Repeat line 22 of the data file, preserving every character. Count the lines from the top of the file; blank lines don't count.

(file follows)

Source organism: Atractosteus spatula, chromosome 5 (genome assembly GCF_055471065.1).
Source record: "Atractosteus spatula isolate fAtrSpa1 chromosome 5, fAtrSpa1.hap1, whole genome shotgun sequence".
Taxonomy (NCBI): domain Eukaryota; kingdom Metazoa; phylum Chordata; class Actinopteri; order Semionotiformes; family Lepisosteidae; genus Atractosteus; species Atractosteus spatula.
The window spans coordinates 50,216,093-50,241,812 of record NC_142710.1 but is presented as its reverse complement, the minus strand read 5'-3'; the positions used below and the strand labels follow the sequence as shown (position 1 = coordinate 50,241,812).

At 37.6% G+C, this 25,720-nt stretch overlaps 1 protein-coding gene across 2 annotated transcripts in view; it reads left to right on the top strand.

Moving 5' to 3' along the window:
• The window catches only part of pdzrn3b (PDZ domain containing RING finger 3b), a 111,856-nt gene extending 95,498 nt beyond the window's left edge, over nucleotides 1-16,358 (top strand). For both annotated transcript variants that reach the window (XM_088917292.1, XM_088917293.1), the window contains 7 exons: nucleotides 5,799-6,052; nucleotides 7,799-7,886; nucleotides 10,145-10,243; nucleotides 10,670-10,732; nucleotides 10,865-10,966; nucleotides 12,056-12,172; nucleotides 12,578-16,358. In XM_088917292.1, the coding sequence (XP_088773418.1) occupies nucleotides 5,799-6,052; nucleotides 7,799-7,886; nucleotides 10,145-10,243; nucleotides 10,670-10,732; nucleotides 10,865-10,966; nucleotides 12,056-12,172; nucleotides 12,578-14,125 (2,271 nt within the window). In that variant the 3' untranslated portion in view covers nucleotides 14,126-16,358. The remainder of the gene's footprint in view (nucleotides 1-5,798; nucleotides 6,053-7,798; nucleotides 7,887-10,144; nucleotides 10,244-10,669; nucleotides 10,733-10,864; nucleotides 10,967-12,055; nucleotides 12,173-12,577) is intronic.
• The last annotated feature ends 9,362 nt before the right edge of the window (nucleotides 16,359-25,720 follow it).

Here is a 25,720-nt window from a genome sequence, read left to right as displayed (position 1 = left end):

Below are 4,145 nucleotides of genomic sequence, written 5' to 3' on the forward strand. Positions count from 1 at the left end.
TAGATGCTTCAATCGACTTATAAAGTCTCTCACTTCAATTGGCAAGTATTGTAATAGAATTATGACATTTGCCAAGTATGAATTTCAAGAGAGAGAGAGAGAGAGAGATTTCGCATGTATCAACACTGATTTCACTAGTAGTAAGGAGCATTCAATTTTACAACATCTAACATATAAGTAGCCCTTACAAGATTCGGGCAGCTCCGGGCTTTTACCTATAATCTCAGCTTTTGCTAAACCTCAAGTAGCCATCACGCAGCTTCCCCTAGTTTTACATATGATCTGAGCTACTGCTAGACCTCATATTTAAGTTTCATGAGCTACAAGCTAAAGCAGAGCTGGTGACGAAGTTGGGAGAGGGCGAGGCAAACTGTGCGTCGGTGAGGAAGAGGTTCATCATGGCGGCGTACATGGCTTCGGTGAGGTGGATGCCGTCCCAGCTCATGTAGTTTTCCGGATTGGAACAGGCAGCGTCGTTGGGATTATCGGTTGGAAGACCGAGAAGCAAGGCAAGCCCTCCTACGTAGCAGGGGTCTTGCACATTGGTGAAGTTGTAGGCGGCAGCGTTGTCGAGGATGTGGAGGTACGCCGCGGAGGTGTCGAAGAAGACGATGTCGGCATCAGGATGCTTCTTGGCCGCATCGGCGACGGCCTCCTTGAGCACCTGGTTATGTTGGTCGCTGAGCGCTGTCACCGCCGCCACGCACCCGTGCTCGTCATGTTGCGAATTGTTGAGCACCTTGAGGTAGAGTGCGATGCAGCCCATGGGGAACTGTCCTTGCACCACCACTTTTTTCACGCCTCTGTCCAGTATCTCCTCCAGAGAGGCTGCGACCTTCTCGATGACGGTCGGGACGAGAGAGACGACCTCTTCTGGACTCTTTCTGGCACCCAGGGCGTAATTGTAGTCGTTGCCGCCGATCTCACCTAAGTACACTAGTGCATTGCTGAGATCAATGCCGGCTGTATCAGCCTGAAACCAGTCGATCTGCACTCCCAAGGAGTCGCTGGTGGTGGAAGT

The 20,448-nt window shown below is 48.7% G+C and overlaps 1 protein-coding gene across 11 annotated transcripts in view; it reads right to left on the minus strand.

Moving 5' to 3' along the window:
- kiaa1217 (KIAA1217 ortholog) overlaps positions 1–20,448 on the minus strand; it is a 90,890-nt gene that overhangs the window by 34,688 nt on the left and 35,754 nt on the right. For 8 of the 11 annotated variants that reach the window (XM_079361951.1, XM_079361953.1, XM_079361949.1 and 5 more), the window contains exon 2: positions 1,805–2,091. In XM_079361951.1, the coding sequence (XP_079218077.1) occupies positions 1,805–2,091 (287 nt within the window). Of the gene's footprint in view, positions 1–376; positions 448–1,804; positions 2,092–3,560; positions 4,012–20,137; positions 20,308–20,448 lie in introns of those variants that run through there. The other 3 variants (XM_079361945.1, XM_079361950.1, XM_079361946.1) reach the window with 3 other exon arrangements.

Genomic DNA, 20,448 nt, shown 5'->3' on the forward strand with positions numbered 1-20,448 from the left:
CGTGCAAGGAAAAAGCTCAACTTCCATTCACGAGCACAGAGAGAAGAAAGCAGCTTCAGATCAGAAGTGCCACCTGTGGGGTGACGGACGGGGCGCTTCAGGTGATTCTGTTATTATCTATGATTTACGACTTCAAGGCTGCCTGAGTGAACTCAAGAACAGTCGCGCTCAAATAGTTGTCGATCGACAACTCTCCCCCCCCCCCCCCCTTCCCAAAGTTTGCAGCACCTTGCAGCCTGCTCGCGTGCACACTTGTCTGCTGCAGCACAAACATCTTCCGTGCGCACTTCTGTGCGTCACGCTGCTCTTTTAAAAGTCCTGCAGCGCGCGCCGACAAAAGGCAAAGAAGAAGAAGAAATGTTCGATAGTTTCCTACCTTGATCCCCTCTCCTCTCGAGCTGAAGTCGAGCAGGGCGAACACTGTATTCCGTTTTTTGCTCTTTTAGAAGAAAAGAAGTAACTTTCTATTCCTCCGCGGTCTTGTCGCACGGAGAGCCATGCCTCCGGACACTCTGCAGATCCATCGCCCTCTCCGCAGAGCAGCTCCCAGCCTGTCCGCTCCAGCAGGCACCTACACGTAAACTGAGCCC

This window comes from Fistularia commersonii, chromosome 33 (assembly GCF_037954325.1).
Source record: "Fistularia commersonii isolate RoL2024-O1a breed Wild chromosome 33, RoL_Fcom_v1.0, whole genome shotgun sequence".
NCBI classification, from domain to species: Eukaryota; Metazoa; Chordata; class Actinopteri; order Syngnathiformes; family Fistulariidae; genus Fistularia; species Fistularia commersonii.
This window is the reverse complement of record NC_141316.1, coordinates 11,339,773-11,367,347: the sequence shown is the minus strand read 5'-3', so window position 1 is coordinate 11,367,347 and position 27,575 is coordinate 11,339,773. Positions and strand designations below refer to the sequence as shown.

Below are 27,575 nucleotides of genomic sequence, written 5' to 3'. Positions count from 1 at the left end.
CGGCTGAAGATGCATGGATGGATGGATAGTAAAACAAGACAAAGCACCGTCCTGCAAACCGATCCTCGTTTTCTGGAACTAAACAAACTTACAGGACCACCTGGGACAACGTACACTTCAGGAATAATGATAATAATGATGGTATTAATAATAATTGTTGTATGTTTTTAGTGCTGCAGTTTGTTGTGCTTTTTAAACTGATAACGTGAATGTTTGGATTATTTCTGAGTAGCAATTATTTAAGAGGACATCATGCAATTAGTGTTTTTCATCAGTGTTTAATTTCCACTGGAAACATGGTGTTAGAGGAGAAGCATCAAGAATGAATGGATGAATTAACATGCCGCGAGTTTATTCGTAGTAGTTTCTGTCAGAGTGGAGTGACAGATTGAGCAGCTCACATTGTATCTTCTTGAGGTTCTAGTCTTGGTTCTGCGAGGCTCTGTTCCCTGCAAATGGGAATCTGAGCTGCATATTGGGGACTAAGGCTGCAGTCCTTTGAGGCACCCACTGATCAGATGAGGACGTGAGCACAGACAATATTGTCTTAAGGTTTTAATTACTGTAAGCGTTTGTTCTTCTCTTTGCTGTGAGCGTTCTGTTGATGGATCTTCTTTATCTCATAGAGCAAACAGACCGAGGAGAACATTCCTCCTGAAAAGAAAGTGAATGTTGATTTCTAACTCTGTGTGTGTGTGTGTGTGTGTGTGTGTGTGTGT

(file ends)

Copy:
CGGCTGAAGATGCATGGATGGATGGATAGTAAAACAAGACAAAGCACCGTCCTGCAAACCGATCCTCGTTTTCTGGAACTAAACAAACTTACAGGACCACCTGGGACAACGTACACTTCAGGAATAATGATAATAATGATGGTATTAATAATAATTGTTGTATGTTTTTAGTGCTGCAGTTTGTTGTGCTTTTTAAACTGATAACGTGAATGTTTGGATTATTTCTGAGTAGCAATTATTTAAGAGGACATCATGCAATTAGTGTTTTTCATCAGTGTTTAATTTCCACTGGAAACATGGTGTTAGAGGAGAAGCATCAAGAATGAATGGATGAATTAACATGCCGCGAGTTTATTCGTAGTAGTTTCTGTCAGAGTGGAGTGACAGATTGAGCAGCTCACATTGTATCTTCTTGAGGTTCTAGTCTTGGTTCTGCGAGGCTCTGTTCCCTGCAAATGGGAATCTGAGCTGCATATTGGGGACTAAGGCTGCAGTCCTTTGAGGCACCCACTGATCAGATGAGGACGTGAGCACAGACAATATTGTCTTAAGGTTTTAATTACTGTAAGCGTTTGTTCTTCTCTTTGCTGTGAGCGTTCTGTTGATGGATCTTCTTTATCTCATAGAGCAAACAGACCGAGGAGAACATTCCTCCTGAAAAGAAAGTGAATGTTGATTTCTAACTCTGTGTGTGTGTGTGTGTGTGTGTGTGTGTGTGT